Recorded: April 22nd, 2018.
Interviewer: Simon Johnson
Abstract: Simon Johnson.
Interview with Norma Angus, fabrics Buyer for the PDC, Part 2 of 3
Who in other shops around town was in favour of Saturday trading? “I didn’t know of anyone.”
Wholesalers would often give a Buyer exclusive rights to a fabric and not sell it to your direct opponents as well. Same went for other stores. If you had laid out money for a line of fabric you wouldn’t expect to see the same stuff in another store. Number of fabric shops diminished over time. Readymade garments became cheap and plentiful. PDC once stocked baby gown fabric because many people made their own.
Effects of removal of import licenses and advent of free trade on NZ suppliers:
There was a local clothing manufacturer - ERIN RYDER [RIDER?] – made budget frocks. Couldn’t compete. Also an “alpine type clothing” supplier which closed. Norma moved to Australia at about this time .
The working day:
Was always buying for spring in the hottest months and vice versa. Fabric salespeople came to PDC, whereas in Fashion Dept. the Buyer would go to look at samples in seller’s motel. Apart from this there was book work and serving customers. Much of day spent “on the [shop] floor.” After a buying trip to Auckland would be a “mountain of paperwork.” Also regular visits to Inward Goods to sign off invoices for payment.
Racial mix of staff: Can’t remember any non-European staff.
Dress codes: Required to wear navy and white. Buyers allowed more leeway. Norma often wore something she’d made. Whenever she worked in the Fashion dept. LES GOODWIN forbade home-made clothes. Norma didn’t always follow this ruling “He wouldn’t have picked them.”
We used to have socials in Waldings Tearooms. Everything provided. Once put on a skit of _Are you being Served? _[British TV comedy series set in a department store]. Social Club also ran parties for staff who were leaving. Norma chose not to select particular staff members to attend her farewell as was usual but requested a morning tea that all staff could attend. Mentions two staff rooms – smoking & non-smoking. Lunch & tea times – Dominion [newspaper]crossword. Were some staff “frictions,” mainly personal rather than political.
Annual leave. Two weeks per year. Initially arranged within departments so all bases covered. Co-op owned a holiday home in Taupo, “a homely, slightly shabby place” with a hot pool and “magnificent view of the mountain.” Staff went in a ballot. “You had it for a week.” When PDC began to falter the holiday home was the first to be sold. Norma wishes she and other staff had formed a syndicate and bought it.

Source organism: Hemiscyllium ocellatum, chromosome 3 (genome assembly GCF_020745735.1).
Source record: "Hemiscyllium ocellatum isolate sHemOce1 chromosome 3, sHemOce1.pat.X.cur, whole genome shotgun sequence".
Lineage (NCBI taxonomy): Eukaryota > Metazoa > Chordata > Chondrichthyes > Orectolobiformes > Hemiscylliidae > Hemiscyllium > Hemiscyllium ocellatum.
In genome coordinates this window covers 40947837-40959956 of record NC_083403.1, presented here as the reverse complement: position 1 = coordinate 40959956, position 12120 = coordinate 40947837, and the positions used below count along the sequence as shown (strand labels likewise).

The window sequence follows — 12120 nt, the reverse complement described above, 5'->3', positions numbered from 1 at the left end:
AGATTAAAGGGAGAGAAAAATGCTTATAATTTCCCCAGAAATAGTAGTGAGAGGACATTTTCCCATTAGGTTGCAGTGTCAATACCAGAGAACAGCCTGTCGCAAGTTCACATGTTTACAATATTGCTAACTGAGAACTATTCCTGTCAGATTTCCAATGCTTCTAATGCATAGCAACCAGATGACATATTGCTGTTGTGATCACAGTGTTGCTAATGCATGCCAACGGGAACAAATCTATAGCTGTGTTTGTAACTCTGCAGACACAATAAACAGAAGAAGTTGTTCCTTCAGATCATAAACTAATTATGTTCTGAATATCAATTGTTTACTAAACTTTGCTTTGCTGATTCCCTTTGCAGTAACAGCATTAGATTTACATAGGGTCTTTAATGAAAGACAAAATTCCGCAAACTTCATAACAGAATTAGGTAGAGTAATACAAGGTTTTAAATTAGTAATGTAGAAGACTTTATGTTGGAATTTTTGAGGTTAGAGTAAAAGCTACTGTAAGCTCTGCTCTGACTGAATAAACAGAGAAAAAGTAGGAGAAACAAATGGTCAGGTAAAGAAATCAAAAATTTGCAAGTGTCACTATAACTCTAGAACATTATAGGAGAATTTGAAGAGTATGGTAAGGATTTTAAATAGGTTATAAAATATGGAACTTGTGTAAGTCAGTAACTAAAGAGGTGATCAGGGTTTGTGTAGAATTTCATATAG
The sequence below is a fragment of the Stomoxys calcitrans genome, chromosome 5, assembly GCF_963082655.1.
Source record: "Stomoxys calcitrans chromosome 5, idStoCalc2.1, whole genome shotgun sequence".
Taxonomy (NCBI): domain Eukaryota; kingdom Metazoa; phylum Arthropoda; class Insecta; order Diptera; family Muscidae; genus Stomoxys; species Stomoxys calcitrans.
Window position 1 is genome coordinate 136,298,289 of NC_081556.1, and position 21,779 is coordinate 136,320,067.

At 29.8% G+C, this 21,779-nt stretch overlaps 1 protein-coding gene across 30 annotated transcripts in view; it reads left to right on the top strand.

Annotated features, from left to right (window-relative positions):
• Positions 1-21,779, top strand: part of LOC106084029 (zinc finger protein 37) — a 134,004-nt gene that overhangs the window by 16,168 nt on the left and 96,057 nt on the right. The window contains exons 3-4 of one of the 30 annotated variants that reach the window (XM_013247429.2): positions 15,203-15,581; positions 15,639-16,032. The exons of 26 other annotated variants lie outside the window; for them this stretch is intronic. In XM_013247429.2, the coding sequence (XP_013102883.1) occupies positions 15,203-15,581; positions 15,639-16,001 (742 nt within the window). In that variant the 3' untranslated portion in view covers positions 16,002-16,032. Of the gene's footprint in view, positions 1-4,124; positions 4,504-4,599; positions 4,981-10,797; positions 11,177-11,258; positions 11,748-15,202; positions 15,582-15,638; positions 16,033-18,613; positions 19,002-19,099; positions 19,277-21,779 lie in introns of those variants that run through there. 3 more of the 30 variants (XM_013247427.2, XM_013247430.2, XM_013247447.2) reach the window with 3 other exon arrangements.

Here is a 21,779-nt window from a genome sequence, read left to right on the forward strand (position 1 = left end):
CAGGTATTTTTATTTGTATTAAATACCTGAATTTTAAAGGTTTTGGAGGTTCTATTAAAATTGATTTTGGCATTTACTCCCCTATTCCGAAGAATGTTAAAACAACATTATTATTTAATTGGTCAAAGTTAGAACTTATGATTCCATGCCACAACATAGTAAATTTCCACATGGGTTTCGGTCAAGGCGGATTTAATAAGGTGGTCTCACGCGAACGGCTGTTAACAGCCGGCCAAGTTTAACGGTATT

Collapse of PDC:
Happened after Norma left but she had “misgivings” beforehand. When she returned to PN from Australia in November 1989 the shop was selling up – “selling everything.” Couldn’t bring herself to go into shop and see good friends hanging in there to the last.
PDC PLAZA – “When the Plaza opened people thought that they were shopping in PDC but in actual fact they weren’t. They [downstairs shops in Plaza] were rented out to the opposition.” So, PDC’s departments – say, Fashion, Shoes, etc. – which were on the 1stt floor suffered.
Co-op Bank – run from the share office. Norma used it to save to help son to train as a CHIROPRACTOR in USA.
Norma had some influence over appointment of staff in her dept. Outlines her approach to this. Also, looking for people who would be compliant with the “rules management expected of staff.”
PDC culture: Customers loyal because they were rewarded with an annual dividend.
PDC PLAZA – Norma attended buying trips with LES GOODWIN during the time when Plaza being built. Norma feels that he’d told the story re the need for Plaza concept so often that he believed it absolutely. He left for Australia before the end and COLIN DYER took over.
Was a “Pirate Day” theme for one sale. PDC had “A wonderful Display Department.”
Norma’s predecessor GRAHAM GOODING had dressed his own windows. Had experience from a previous fabric shop. PDC’s display dept. was in an old building adjacent to PDC car park between PDC building and the fabric shop where Norma worked. Were about five display staff. Displays Manager was a TAE KWON DO exponent. “I got the job of making his uniforms.” There was also an Advertising Manager “up on the executive floor. You took your copy up to him.”